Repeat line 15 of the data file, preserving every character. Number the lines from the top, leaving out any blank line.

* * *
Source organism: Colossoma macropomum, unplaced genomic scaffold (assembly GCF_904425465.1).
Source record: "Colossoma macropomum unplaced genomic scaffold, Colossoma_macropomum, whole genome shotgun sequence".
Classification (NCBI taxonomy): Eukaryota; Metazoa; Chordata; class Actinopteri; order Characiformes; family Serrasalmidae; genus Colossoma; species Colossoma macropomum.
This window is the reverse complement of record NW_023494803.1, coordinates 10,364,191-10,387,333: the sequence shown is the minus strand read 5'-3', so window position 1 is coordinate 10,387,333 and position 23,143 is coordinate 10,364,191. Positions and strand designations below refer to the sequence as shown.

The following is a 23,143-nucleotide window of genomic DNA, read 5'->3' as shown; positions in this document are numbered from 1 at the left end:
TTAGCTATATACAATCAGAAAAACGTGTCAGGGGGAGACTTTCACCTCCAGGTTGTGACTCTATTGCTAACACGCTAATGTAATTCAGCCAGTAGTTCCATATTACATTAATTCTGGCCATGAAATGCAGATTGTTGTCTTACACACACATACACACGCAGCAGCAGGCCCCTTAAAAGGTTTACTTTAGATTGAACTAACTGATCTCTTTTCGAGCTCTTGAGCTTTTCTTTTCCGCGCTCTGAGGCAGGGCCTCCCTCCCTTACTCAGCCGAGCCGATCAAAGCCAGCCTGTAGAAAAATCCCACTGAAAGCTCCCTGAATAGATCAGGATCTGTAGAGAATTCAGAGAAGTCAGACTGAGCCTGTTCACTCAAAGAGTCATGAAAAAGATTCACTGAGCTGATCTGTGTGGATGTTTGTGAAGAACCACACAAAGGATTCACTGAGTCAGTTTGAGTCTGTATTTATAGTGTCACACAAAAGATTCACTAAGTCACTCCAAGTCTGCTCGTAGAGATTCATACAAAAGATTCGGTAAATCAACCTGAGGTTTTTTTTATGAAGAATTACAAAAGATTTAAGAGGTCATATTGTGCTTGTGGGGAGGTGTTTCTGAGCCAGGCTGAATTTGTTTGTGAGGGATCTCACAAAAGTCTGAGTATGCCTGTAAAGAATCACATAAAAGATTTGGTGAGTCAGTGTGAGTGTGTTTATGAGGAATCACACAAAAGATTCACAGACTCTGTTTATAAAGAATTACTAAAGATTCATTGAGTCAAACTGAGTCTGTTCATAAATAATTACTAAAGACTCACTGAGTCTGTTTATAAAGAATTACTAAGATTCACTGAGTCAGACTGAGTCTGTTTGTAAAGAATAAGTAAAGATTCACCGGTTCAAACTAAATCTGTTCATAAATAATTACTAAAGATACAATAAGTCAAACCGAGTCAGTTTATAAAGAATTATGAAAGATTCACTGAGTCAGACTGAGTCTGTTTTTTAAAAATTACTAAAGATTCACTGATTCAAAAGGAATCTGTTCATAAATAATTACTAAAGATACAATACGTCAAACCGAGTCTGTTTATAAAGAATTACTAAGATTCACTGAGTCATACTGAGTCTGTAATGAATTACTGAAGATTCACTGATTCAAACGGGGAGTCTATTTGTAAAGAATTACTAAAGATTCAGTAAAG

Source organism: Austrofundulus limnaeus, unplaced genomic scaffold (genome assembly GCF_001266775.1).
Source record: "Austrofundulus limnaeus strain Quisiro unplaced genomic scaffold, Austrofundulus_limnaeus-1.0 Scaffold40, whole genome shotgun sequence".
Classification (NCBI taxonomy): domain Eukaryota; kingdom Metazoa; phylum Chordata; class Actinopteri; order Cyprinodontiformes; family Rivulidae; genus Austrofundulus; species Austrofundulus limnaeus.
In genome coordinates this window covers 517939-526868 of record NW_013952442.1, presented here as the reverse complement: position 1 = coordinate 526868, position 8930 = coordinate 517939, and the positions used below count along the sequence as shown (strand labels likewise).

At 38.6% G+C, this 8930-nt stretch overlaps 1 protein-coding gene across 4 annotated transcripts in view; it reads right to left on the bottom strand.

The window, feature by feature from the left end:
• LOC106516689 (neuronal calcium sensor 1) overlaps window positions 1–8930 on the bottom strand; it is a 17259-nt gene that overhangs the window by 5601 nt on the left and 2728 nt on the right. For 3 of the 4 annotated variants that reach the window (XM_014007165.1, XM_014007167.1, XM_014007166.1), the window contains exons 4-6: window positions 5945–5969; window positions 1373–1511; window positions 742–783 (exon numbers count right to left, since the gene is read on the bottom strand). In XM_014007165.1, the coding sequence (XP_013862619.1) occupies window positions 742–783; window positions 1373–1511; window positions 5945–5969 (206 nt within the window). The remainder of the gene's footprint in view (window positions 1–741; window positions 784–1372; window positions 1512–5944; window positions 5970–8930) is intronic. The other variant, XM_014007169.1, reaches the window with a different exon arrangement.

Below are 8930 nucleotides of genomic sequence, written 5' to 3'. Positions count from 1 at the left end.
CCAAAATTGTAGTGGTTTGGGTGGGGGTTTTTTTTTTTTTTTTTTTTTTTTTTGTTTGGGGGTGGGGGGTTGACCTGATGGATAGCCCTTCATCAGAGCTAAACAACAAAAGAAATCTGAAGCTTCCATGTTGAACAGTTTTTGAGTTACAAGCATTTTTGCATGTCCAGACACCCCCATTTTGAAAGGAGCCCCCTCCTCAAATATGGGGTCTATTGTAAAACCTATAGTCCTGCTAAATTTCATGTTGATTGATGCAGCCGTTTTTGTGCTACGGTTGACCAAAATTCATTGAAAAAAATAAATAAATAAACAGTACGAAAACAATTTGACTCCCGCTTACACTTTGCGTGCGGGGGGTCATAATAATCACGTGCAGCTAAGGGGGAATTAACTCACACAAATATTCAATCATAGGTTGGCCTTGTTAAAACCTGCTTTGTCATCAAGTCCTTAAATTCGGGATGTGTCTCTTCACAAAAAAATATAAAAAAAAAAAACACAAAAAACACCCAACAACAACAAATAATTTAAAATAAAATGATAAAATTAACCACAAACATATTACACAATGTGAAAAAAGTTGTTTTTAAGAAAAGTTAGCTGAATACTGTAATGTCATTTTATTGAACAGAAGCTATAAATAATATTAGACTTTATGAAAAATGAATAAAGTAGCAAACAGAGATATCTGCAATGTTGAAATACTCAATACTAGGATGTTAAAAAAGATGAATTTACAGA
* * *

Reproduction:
CCAAAATTGTAGTGGTTTGGGTGGGGGTTTTTTTTTTTTTTTTTTTTTTTTTTGTTTGGGGGTGGGGGGTTGACCTGATGGATAGCCCTTCATCAGAGCTAAACAACAAAAGAAATCTGAAGCTTCCATGTTGAACAGTTTTTGAGTTACAAGCATTTTTGCATGTCCAGACACCCCCATTTTGAAAGGAGCCCCCTCCTCAAATATGGGGTCTATTGTAAAACCTATAGTCCTGCTAAATTTCATGTTGATTGATGCAGCCGTTTTTGTGCTACGGTTGACCAAAATTCATTGAAAAAAATAAATAAATAAACAGTACGAAAACAATTTGACTCCCGCTTACACTTTGCGTGCGGGGGGTCATAATAATCACGTGCAGCTAAGGGGGAATTAACTCACACAAATATTCAATCATAGGTTGGCCTTGTTAAAACCTGCTTTGTCATCAAGTCCTTAAATTCGGGATGTGTCTCTTCACAAAAAAATATAAAAAAAAAAAACACAAAAAACACCCAACAACAACAAATAATTTAAAATAAAATGATAAAATTAACCACAAACATATTACACAATGTGAAAAAAGTTGTTTTTAAGAAAAGTTAGCTGAATACTGTAATGTCATTTTATTGAACAGAAGCTATAAATAATATTAGACTTTATGAAAAATGAATAAAGTAGCAAACAGAGATATCTGCAATGTTGAAATACTCAATACTAGGATGTTAAAAAAGATGAATTTACAGA